Ohio House OKs rules to get to work, despite GOP infighting
The Ohio House has passed internal rules and can now proceed with its work despite an ongoing fight over power within the fractured GOP supermajority
COLUMBUS, Ohio (AP) — The Ohio House passed internal rules and can now proceed with its work despite an ongoing fight over power within the fractured GOP supermajority, which spurred competing claims about who’s leading Republicans there, shouting by lawmakers during Tuesday’s session and even talk of a possible lawsuit.
The evident disunity in what would usually be an uneventful vote on rules amplifies questions about how lawmakers there will function in the two-year session that began this month, which will include shaping the next state budget.
Earlier Tuesday, a majority of the GOP members elected Rep. Derek Merrin, of Monclova, as the official leader of the House Republican Caucus and its campaign arm, which also puts him in control of its spending.
Usually the majority caucus chair would be the same person chosen to lead the 99-member House, but Rep. Jason Stephens, of Kitts Hill, previously beat Merrin in the race for the powerful role of speaker, winning the job with support from the 32 Democrats and a smaller segment of the Republicans.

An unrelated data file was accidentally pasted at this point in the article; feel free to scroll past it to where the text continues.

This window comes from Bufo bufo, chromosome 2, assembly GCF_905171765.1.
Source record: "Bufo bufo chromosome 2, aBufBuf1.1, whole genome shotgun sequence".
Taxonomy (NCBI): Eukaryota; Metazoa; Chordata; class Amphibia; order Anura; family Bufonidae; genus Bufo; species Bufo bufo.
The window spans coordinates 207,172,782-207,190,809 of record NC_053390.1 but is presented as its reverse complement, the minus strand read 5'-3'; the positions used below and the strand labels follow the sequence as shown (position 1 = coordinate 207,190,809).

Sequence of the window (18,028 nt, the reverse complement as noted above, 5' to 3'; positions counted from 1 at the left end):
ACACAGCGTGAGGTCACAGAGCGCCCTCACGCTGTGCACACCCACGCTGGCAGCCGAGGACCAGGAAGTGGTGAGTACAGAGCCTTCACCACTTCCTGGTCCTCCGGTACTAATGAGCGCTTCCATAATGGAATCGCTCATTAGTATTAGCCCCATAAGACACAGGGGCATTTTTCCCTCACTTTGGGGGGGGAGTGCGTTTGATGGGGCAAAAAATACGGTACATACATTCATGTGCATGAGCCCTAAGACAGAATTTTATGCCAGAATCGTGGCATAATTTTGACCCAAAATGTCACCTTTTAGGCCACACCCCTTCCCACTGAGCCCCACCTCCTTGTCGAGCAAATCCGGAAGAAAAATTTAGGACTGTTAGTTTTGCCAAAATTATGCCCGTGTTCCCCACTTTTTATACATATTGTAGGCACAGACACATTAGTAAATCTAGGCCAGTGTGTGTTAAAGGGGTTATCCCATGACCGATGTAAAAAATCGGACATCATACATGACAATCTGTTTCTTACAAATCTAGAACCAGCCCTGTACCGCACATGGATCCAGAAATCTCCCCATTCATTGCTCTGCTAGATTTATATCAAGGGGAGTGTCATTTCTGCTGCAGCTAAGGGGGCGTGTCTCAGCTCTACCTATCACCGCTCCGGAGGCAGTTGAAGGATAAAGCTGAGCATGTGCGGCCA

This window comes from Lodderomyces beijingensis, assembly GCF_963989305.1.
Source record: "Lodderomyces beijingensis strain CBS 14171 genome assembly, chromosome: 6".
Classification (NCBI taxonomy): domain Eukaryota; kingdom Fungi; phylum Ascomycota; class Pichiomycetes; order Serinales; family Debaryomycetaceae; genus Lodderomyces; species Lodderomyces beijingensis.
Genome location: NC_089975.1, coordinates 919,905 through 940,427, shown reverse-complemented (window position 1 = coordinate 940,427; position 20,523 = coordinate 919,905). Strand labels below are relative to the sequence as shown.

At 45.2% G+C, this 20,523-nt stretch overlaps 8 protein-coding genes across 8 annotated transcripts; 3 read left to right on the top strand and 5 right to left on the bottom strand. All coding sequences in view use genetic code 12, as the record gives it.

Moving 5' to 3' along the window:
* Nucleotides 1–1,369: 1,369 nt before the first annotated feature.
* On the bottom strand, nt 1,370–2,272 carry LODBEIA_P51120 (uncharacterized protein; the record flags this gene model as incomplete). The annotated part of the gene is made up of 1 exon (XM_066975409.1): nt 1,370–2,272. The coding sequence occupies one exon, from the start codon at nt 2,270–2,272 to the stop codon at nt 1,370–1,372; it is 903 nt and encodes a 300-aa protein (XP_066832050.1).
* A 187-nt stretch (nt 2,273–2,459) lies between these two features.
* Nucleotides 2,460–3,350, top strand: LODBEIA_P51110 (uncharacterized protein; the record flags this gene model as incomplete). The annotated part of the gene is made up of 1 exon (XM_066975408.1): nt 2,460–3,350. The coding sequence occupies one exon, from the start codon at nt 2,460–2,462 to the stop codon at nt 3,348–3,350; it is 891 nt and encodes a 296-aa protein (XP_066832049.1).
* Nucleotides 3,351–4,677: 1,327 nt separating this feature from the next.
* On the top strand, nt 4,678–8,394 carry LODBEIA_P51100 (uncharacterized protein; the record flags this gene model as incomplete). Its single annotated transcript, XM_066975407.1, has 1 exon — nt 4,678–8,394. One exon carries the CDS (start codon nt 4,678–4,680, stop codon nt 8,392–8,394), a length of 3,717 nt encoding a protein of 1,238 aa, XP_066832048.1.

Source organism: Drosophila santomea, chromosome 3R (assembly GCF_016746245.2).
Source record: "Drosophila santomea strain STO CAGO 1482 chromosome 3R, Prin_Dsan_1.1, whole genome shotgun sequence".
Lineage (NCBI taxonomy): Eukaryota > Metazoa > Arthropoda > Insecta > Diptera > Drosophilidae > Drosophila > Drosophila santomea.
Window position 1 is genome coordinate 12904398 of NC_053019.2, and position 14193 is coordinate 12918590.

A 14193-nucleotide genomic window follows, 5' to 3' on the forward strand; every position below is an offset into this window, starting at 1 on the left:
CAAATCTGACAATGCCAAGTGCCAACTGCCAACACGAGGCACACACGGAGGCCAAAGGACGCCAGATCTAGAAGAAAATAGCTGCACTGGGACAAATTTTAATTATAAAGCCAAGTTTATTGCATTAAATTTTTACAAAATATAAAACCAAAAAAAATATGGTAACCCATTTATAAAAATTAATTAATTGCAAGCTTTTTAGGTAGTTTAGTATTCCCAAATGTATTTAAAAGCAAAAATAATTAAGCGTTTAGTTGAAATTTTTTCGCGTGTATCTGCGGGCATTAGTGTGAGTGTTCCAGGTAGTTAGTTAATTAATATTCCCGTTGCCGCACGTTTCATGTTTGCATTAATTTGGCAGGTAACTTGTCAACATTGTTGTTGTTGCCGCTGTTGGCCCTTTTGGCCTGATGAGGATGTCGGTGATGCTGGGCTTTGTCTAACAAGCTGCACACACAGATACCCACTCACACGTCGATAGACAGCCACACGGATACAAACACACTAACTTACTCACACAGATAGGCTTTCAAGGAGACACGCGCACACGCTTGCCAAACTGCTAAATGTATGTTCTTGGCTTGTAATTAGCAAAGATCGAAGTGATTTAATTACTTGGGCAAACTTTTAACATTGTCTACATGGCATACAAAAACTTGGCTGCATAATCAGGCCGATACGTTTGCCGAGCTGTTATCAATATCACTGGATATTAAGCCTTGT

The division played out again Tuesday as Merrin’s supporters clashed with Stephens in an unsuccessful effort to propose different rules that would reduce some of the speaker’s power and make other changes, including allowing people to carry firearms on the House floor and only having Christian prayers to begin House sessions.
None of those changes were officially proposed before Stephens had lawmakers vote on the rules in a short and fast session. Merrin's supporters accused Stephens of wrongly denying them a chance to offer their proposals. GOP Rep. Josh Williams, of Oregon, later suggested he might consider suing Stephens because he didn't get to introduce amendments as he'd intended.
Stephens said that as speaker, he has the power under the Ohio Constitution to decide what comes before the House.
“I’m the speaker of the House, the head of the Republican caucus, and I’m excited for us to get ready and move forward," Stephens said. "We now have our House in order.”
Among House Republicans, though, “there’s a lot of people right now who don’t feel like they have a voice,” Merrin said. “Because the Democrats elected the speaker of the House.”
The speaker will continue to control which bills are put to a vote under the House rules passed by Democrats and a minority of the Republicans.
Democrats mostly stayed out of the fray.
"As Democrats, we are used to working across the aisle and working with people that we disagree with to get things done," said the House minority leader, Rep. Allison Russo. "And we will just continue with business as usual and being effective in terms of working with people, because at the end of the day, the people sent us here to do their work, not to have these partisan fights."
AP reporter Julie Carr Smyth in Cincinnati contributed to this report.
Samantha Hendrickson is a corps member for the Associated Press/Report for America Statehouse News Initiative. Report for America is a nonprofit national service program that places journalists in local newsrooms to report on undercovered issues.